Ridin’ and Dyin’: An Open Letter to African-American Men
I like to think of myself as a lover of African-American men. It’s hard not to. Indeed, pledging my love and allegiance to your plight is treated as a sacred tenet of being a conscious/intellectual African-American woman. My commitment to you is informed by both my awareness of our shared history in this nation and my interactions with African-American males in my personal life. We share the bond of being the only group of people brought to this nation as chattel slaves, kept in that condition for centuries. Though the intersection of race and gender causes a divergence in our experience, I’ve often felt that I must be sensitive to and supportive of you. African-American women have been the original ride or die chicks, the Bonnie to your Clyde, down from day one. We were chained to you in the hold of slave ships and stood next to you slashing sugarcane and picking cotton. We wrote letters to presidents to protest you getting lynched and sat next to you in pews when our churches were bombed. We’ve marched and picketed when you’re beaten and racially profiled. Whenever anyone dares to insult you in my presence, to tell me that the worst stereotypes of you are actually true, I eviscerate them. I will bring the muthafuckin’ ruckus for you. I stay ready and willing to defend both your humanity and your honor. However I confess that I often feel quite hurt and disappointed, because I don’t feel that you are as ready and willing to defend me.
The repugnant Harriet Tubman Sex tape skit put out by Russell Simmons-and the manner in which it has been defended- is the latest chapter in sisters’ being clowned publicly by brothers. Events like this hurt and wound me in a way that the antics of the likes of Rush Limbaugh never can. I know that African-American women have no worth and value to mainstream America. After all, we were only brought here to serve as a source of labor. But to be demeaned and attacked by you, the one who has endured so much with me, the one who is my reflection, is the deepest betrayal.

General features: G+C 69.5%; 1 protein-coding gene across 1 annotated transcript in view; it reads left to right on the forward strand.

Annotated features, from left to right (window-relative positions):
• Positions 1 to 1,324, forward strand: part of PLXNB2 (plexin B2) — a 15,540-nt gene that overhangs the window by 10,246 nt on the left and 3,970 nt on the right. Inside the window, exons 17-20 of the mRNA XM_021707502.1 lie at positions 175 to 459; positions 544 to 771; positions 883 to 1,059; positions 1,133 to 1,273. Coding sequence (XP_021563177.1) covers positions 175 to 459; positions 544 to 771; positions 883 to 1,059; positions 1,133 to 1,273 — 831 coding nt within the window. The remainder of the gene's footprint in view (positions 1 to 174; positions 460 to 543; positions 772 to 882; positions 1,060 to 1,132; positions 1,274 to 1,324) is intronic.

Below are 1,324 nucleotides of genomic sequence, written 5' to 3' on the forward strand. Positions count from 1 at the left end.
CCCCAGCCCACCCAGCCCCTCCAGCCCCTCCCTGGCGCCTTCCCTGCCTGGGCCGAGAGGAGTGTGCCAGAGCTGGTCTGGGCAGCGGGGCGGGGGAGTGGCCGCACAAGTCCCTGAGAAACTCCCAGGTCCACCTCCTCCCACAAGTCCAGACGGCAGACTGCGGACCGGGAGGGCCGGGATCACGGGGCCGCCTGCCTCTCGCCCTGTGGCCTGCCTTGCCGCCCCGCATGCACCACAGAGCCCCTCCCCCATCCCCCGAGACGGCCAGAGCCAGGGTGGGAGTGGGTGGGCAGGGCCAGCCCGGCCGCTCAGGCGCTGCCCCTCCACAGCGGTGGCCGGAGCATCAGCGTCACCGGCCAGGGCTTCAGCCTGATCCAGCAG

I think of all the misogynoir in corporate hip-hop and how you defend it, of how you shout us down when we attempt to discuss Colorism and Sexism within our own community. I think of the way you attack us for being too strong and angry-without realizing the context, that we often must be this strong and angry in defending ourselves because you don’t defend and rep us. I think of how often I hear you criticize and judge African-American women for the choices they make regarding their hair-yet refuse to call out both the Eurocentric standards of beauty of this society and our own community for internalizing them. I think of the ease with which you can enumerate our “flaws” for the world: we’re too fat, too dark, too strong, too willful and we don’t know our place.
But through all of this, I’ve still rolled with you. For so long I’ve done what you asked, made the sacrifices that you said were necessary for the advancement of the race, and some of my sisters have suffered dearly for that. From the sisters in the hood to those in the manicured cul de sacs, we’ve done what was expected. I recall how African-American women were pushed to the side once the Civil Rights Movement took off, our contributions written out of the official story. I think of the African-American women who have suffered rape and/or domestic violence at the hands of African-American men, yet told they shouldn’t press charges because of how unfair the system is to brothers!
I’m expected to put you first, and I’ve often done that. But through our shared history I am so hurt, and I now wonder: is it worth it? Is the day going to come where you hold me down as fiercely? After all this ridin’ and dyin’ that African-American women have done I must pose a question. To flip a phrase used by Lauryn Hill: ‘brother who I have to be to gain some reciprocity’?